Lightcapture: Slow news day eh?
Yeah, don't you hate it when they publish camera reviews? DPR, please get back to covering cellphones and drones!
tecnoworld: I'll wait for a 1" sensored waterproof camera with a decently fast lens (2-2.8). Hope it doesn't take too long to come.
"Nikon 1 is already there."- except for the "reasonably fast lens" part. Nikon AW lens range is severely limited.
The kit zoom is f/3.5-5.6, which means the light gathering ability advantage is only about 2/3 of a stop at the wide end.
And at 38-96mm equivalent, that wide end is not wide at all.
The 10mm prime is faster at f:2.8, but 35mm is still way too narrow for this type of camera. And you can't change lenses in the water, so you can either have 35mm or zoom, but not both.
We need this feature in stills, too. A camera that automatically deletes all shots except for the most exciting ones!
No more brick walls, cats, dogs, lawns, kids, relatives, furniture, and "view out of my window" (unless you're in a hotel above Niagara, then you get to save the first two frames. If the lighting is dramatic enough).
This has huge potential!
(And for that CraigsList ad, just use your phone!)
Top Dog Imaging: Lots of detail, "medium format" control of depth-of-field, fine dynamic range, archaic body. ...So?
To tex: I was talking (replying) about a purely technical advantage in DOF control. It does not always translate into an artistic advantage.
Not everybody needs ultra-shallow DOF in their images (i don't), and there are other ways to achieve subject separation.
Matched by 100mm f:2 and the the 85mm f:1.8. Exceeded by the 85mm f:1.2.
FF (35mm) has a significant advantage in DOF control over MF because of faster lenses. IIRC, there are no MF lenses faster than f:1.9, and anything faster than f:2.8 is *very* difficult to find.
BorisK1: What are the 35mm equivalent focal lengths for the front and back cameras, anybody knows?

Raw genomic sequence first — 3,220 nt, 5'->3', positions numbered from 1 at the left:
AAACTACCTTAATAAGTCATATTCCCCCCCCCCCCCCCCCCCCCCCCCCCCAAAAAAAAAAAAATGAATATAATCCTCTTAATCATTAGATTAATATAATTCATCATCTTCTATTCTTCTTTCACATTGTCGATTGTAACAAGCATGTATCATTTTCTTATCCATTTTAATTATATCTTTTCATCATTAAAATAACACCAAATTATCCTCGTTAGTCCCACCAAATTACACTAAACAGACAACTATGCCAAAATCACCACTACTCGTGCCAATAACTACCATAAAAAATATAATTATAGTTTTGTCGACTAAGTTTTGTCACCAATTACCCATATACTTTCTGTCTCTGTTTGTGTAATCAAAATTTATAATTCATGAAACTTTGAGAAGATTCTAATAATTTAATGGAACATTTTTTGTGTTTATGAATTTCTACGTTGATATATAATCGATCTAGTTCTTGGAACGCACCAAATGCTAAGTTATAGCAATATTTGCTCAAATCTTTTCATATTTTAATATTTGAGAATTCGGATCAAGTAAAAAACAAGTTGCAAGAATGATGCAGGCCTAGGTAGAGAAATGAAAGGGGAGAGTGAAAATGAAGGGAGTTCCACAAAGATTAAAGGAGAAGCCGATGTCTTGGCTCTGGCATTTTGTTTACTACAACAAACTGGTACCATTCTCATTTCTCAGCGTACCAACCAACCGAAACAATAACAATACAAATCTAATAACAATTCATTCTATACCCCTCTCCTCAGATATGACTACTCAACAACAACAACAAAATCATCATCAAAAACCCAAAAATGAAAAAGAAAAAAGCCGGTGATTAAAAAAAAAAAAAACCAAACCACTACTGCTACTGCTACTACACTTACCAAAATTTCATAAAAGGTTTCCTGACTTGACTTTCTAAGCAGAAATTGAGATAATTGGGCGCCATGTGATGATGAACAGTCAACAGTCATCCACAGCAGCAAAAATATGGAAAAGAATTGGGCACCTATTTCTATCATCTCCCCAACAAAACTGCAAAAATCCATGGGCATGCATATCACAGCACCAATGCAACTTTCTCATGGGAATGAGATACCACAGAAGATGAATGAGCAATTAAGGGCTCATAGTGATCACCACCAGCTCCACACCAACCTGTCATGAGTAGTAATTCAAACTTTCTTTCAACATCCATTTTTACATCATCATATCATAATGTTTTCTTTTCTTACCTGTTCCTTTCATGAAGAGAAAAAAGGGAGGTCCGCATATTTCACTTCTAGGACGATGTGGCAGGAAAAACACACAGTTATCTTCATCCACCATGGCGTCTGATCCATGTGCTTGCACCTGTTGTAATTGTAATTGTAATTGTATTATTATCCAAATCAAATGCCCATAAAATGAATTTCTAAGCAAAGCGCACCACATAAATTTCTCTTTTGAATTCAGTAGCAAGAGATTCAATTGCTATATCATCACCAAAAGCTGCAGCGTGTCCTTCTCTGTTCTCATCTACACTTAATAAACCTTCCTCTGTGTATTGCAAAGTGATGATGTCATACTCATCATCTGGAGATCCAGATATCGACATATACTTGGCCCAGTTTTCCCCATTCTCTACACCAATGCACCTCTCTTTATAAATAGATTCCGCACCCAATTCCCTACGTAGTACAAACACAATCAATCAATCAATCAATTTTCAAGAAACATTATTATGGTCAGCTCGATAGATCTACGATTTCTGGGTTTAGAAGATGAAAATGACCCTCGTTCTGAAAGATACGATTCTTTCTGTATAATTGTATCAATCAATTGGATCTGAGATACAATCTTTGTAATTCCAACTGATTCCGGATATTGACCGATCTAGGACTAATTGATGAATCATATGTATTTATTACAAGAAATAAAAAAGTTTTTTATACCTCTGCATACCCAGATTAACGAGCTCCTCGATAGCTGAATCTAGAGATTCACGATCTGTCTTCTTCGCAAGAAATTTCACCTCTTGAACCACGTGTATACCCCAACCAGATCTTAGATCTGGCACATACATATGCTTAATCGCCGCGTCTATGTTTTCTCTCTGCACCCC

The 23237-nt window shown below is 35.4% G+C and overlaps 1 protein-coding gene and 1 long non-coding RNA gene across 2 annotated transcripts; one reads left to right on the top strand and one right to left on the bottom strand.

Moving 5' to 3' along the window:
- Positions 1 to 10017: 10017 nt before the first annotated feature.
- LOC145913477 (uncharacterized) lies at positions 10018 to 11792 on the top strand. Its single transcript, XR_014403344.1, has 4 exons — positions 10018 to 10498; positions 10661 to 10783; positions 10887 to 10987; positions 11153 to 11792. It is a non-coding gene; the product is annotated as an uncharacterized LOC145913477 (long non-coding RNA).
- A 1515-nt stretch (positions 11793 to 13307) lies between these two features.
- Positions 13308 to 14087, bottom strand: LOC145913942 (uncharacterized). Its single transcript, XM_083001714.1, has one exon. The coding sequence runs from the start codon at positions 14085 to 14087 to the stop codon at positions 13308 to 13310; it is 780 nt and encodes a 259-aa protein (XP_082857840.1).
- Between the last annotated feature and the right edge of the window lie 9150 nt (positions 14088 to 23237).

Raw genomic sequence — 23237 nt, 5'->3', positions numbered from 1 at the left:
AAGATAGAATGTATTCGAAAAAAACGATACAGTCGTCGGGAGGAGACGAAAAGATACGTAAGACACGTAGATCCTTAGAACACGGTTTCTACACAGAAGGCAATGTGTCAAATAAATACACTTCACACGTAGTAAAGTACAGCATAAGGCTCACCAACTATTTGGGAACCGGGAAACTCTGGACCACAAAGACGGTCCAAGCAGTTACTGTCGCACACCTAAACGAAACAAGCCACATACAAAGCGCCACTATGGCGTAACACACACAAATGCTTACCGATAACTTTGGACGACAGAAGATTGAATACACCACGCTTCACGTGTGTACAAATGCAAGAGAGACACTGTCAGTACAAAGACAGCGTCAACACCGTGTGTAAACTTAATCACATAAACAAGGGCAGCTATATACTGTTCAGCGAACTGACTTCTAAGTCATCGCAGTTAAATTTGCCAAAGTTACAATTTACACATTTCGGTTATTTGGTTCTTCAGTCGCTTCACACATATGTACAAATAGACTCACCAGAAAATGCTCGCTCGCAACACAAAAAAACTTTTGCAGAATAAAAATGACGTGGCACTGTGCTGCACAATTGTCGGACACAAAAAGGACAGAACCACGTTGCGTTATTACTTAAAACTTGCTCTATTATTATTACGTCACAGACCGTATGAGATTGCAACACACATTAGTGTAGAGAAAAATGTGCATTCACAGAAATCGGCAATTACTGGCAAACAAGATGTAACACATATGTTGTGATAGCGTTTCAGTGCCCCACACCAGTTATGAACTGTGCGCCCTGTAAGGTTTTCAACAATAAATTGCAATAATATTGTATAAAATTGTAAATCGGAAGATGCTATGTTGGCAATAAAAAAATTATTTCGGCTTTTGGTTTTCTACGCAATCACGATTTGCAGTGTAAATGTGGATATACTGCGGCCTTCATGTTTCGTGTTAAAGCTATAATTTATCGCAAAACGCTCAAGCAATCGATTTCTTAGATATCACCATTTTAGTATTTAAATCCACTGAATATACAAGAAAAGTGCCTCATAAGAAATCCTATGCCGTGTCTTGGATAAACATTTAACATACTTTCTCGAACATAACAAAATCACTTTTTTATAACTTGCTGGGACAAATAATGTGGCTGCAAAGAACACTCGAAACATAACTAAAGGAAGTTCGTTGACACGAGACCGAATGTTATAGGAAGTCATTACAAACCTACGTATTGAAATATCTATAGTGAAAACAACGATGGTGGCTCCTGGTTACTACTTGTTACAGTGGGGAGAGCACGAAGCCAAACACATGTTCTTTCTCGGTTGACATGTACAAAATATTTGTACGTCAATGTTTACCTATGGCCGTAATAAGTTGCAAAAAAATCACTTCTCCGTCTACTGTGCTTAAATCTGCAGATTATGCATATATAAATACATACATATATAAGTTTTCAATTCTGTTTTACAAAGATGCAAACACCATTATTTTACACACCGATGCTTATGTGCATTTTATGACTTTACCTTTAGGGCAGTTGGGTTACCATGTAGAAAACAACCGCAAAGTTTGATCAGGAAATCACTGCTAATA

What are the 35mm equivalent focal lengths for the front and back cameras, anybody knows?
dwill23: nice, but gone are the days you can buy a 128GB mem card for $18 from ebay. They made that a Note-only feature. At least you can still buy an extra battery. I might upgrade to this in Dec (when I can upgrade).
DaveDetroitMid Level Canon SLR shooter
The battery is not removable.
justmeMN: At $1000, this camera must be designed solely for hard core Sony fans. There are many nicer cameras that can be had for less money.
I thought that was RX1, no?
Glen Barrington: I hope the water seal for the charging and connection port is more rugged than the one on my S5, it wore out and broke off after about a year.
Not a big issue for me personally, but I could see that some people would be put out.
If it doesn't, you can always get an inverter. But if you make it a habit to charge the phone overnight, you should dramatically reduce the wear and tear on the connector.
It's got wireless charging.
Mike FL: It is nice to add two modes C1 and C2, but I think Sport mode (and M mode ) are more useful.
Or, just add PASM + Sport mode.
The DOF changes will be hard to see, though they should be there.
But if you look into the lens from the front of the camera, you can see the iris itself very plainly. The ND filter is visible too. With my TG-1, I can hear the click as they snap into place.